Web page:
By Steen Riisgaard, CEO of Novozymes A/S
Deadly tornados, hurricanes, extreme and unexpected weather, melting glaciers — climate change is here. Regardless of the argument of who is to blame for it, global warming has sunk its warm claws into our planet, becoming the greatest global challenge of the 21st century.
Countering this challenge requires each one of us to do our share — use fluorescent light bulbs, choose renewable energy, use energy-saving appliances, drive less, drive fuel-efficient cars, use environmentally-friendly fuel.
In the large schema, many measures are being taken and are in the planning to fight global warming. Biofuel has emerged as one of the top warriors in this battle. Experts foresee that biofuels could achieve a 25% share of the liquid fuels market in the future.The biofuel industry today is based on first generation starch and sugar conversion — it is an environmentally friendly renewable energy source that is one of a few technologies available for limiting the negative impacts of road transport. Second generation biofuels will be made from what is deemed as waste matter, including corn stover, bagasse, and other agricultural and industrial by-products, but also energy crops like switchgrass, which binds more carbon and requires less fertilizer than traditional crops. The technology is still new and it will take about three to five years to make it commercially viable.
Biofuel reduces carbon dioxide emissions (second generation biofuel will reduce this by nearly 90%); creates jobs and stimulates development in rural areas and developing countries; helps alleviate poverty by improving economies; and, last but not the least, gives developing countries access to energy, a prerequisite for economic development.
However, the production of biofuel can do more harm than good if pursued irresponsibly. Some unfortunate impacts are difficult or impossible to entirely mitigate, and we may have to accept them as necessary costs in order to reap greater benefits. Most of these issues can be effectively tackled if developing countries as well as developed countries continue to actively promote the production of biofuel in environmentally and socially sustainable ways.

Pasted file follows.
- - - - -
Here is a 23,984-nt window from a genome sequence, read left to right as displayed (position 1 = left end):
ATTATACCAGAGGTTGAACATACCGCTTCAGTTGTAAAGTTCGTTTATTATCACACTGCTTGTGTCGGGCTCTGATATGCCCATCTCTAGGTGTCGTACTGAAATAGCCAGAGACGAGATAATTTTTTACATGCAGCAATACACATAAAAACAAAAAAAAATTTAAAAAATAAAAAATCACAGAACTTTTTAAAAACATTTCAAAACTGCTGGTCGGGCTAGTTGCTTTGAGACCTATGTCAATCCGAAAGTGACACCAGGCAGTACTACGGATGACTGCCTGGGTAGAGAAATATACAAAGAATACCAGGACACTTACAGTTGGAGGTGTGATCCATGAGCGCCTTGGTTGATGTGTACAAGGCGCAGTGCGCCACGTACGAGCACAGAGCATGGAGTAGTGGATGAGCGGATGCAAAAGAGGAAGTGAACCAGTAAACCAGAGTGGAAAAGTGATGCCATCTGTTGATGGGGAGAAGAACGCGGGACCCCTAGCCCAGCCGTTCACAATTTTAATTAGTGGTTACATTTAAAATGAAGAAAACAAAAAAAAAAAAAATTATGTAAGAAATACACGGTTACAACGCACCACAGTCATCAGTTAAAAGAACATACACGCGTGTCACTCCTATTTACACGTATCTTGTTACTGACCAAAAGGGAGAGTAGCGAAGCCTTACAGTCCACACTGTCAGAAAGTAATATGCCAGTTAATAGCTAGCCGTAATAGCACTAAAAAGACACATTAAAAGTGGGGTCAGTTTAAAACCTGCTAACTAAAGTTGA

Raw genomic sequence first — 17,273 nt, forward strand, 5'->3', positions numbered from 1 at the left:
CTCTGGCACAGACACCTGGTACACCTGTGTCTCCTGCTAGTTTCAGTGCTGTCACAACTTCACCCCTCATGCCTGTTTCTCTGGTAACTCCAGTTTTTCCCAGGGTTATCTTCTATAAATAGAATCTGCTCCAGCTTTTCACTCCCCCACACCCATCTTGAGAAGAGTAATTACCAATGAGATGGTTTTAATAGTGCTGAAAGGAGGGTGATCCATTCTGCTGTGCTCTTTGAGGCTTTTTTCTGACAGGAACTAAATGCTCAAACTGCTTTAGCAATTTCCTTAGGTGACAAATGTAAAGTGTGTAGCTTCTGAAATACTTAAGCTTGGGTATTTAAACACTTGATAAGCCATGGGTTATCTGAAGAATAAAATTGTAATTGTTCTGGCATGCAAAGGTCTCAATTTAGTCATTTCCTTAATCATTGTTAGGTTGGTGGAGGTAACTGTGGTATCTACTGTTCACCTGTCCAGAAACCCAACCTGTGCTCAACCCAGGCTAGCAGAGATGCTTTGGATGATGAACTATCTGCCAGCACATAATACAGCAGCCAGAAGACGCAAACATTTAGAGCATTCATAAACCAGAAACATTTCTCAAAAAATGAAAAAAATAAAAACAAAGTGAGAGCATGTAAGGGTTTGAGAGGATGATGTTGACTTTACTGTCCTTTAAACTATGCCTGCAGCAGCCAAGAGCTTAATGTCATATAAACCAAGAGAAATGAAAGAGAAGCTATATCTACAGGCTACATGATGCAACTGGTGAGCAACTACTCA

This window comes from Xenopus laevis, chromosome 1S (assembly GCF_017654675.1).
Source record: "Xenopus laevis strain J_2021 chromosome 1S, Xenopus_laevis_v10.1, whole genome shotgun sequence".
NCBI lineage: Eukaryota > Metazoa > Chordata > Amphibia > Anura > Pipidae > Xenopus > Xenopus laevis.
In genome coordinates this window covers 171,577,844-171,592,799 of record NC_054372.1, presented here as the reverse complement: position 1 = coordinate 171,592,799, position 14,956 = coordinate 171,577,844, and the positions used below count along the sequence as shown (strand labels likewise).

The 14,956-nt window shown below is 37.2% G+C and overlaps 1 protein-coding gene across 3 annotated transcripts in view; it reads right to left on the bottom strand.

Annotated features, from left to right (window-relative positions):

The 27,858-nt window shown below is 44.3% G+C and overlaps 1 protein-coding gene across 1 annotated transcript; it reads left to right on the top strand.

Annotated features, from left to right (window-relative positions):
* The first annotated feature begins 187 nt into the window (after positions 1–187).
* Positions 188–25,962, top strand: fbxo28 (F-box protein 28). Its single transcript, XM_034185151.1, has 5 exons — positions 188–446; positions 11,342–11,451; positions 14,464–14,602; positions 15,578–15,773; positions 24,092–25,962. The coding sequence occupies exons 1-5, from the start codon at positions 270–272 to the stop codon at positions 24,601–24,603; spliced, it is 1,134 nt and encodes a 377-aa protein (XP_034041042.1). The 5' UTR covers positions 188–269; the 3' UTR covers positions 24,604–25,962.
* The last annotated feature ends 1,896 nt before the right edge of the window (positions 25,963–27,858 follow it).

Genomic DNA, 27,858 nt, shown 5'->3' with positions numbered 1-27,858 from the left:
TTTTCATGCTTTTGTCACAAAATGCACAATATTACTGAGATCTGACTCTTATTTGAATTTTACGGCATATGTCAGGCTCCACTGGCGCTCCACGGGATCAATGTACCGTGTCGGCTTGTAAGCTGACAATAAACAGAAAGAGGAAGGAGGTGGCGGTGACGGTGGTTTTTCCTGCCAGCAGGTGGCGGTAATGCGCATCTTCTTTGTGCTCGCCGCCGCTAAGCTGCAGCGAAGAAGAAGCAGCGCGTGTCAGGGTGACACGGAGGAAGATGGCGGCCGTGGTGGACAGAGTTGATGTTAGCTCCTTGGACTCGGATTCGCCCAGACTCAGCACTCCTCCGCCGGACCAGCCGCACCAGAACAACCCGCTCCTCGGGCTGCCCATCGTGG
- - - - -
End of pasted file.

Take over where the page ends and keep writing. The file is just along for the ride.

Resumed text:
The international community must come together to exploit the benefits of biofuel and minimize any unfortunate impacts.
The biofuel industry can and will develop the technology to make commercial ethanol from cellulosic feedstock, which will increase benefits and mitigate costs. Politicians around the world must ensure that standards for sustainable biofuel production, including sustainable agricultural practices, are developed. A trustworthy global certification scheme for biofuels should be created and implemented as soon as possible. In addition, the academic community must supplement the industry in the quest to create innovative and sustainable solutions to counter global warming.
The end is not exactly near — but time is definitely up. We need to band together as a world community and save the planet; make sure we don’t melt glaciers while we tank up our cars.